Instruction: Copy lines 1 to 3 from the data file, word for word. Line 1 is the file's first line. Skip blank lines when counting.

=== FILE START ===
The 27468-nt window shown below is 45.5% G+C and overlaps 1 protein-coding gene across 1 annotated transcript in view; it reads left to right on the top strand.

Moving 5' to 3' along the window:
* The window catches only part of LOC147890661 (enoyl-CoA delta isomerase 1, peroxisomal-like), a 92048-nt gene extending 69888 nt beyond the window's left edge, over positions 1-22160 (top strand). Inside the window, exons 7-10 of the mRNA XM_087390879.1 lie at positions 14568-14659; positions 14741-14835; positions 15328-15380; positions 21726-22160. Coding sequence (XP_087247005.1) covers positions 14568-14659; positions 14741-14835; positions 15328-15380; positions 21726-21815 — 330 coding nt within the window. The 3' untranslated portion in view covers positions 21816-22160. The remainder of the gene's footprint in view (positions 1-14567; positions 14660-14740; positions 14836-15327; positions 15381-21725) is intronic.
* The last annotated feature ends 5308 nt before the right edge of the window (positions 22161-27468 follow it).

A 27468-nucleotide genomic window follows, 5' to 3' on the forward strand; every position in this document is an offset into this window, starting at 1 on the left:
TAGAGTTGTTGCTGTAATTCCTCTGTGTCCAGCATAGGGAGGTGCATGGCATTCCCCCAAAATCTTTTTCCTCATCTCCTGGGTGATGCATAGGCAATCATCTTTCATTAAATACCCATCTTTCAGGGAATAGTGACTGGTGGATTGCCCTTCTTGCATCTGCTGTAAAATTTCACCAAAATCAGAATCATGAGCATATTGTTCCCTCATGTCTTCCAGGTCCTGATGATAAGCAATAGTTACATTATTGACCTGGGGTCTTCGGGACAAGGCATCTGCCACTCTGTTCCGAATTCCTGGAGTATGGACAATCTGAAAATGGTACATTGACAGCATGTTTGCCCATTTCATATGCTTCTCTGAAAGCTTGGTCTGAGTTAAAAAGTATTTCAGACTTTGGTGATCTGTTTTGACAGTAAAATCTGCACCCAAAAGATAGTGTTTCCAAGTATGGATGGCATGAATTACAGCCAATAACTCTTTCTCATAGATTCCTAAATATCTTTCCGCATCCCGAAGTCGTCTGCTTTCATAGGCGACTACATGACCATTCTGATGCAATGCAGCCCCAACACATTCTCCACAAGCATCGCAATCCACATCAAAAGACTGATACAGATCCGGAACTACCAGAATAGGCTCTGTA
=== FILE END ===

The 27468-nt window shown below is 45.5% G+C and overlaps 1 protein-coding gene across 1 annotated transcript in view; it reads left to right on the top strand.

Moving 5' to 3' along the window:
* The window catches only part of LOC147890661 (enoyl-CoA delta isomerase 1, peroxisomal-like), a 92048-nt gene extending 69888 nt beyond the window's left edge, over positions 1-22160 (top strand). Inside the window, exons 7-10 of the mRNA XM_087390879.1 lie at positions 14568-14659; positions 14741-14835; positions 15328-15380; positions 21726-22160. Coding sequence (XP_087247005.1) covers positions 14568-14659; positions 14741-14835; positions 15328-15380; positions 21726-21815 — 330 coding nt within the window. The 3' untranslated portion in view covers positions 21816-22160. The remainder of the gene's footprint in view (positions 1-14567; positions 14660-14740; positions 14836-15327; positions 15381-21725) is intronic.